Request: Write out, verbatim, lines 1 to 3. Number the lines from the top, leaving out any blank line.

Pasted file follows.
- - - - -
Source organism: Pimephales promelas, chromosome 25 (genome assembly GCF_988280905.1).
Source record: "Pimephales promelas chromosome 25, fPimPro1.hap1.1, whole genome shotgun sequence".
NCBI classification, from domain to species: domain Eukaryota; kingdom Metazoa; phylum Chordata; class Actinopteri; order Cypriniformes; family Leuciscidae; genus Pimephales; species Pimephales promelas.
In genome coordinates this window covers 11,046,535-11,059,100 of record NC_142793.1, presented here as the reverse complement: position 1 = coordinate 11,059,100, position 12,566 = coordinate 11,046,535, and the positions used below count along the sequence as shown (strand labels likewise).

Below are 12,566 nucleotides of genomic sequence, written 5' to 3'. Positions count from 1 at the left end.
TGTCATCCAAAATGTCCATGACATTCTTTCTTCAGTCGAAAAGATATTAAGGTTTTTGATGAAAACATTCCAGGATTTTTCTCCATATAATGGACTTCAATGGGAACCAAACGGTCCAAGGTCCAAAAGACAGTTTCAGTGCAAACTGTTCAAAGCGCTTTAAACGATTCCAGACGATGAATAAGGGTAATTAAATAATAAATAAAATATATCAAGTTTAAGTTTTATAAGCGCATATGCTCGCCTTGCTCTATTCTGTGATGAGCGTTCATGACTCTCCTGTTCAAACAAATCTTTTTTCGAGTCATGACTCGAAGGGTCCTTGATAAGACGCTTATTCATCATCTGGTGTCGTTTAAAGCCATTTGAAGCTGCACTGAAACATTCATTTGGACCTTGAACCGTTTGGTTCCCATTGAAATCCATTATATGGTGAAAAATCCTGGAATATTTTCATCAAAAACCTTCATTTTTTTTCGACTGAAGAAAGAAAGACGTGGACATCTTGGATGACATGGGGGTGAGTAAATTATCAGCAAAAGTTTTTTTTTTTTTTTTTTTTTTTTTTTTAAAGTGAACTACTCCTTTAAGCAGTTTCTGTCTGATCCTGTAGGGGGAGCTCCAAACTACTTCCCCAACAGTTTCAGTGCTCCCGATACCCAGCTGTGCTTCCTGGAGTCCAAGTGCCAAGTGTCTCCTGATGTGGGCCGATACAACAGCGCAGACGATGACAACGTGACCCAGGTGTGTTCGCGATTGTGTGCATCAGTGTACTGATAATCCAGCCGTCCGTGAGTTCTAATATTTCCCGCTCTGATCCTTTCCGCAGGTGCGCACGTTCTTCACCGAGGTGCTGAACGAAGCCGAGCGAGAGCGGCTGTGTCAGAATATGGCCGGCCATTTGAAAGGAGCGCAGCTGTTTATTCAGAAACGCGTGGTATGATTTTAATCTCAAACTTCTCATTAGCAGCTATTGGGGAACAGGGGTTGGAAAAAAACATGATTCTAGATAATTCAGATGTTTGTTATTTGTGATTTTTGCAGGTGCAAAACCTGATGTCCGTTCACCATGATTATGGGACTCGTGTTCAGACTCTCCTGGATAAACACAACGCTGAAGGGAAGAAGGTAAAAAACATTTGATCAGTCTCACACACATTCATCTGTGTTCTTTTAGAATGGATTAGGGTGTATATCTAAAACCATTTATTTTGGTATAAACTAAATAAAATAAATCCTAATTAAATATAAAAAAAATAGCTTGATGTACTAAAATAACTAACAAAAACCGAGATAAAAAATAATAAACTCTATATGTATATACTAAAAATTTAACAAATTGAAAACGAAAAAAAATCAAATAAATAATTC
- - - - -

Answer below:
Source organism: Pimephales promelas, chromosome 25 (genome assembly GCF_988280905.1).
Source record: "Pimephales promelas chromosome 25, fPimPro1.hap1.1, whole genome shotgun sequence".
NCBI classification, from domain to species: domain Eukaryota; kingdom Metazoa; phylum Chordata; class Actinopteri; order Cypriniformes; family Leuciscidae; genus Pimephales; species Pimephales promelas.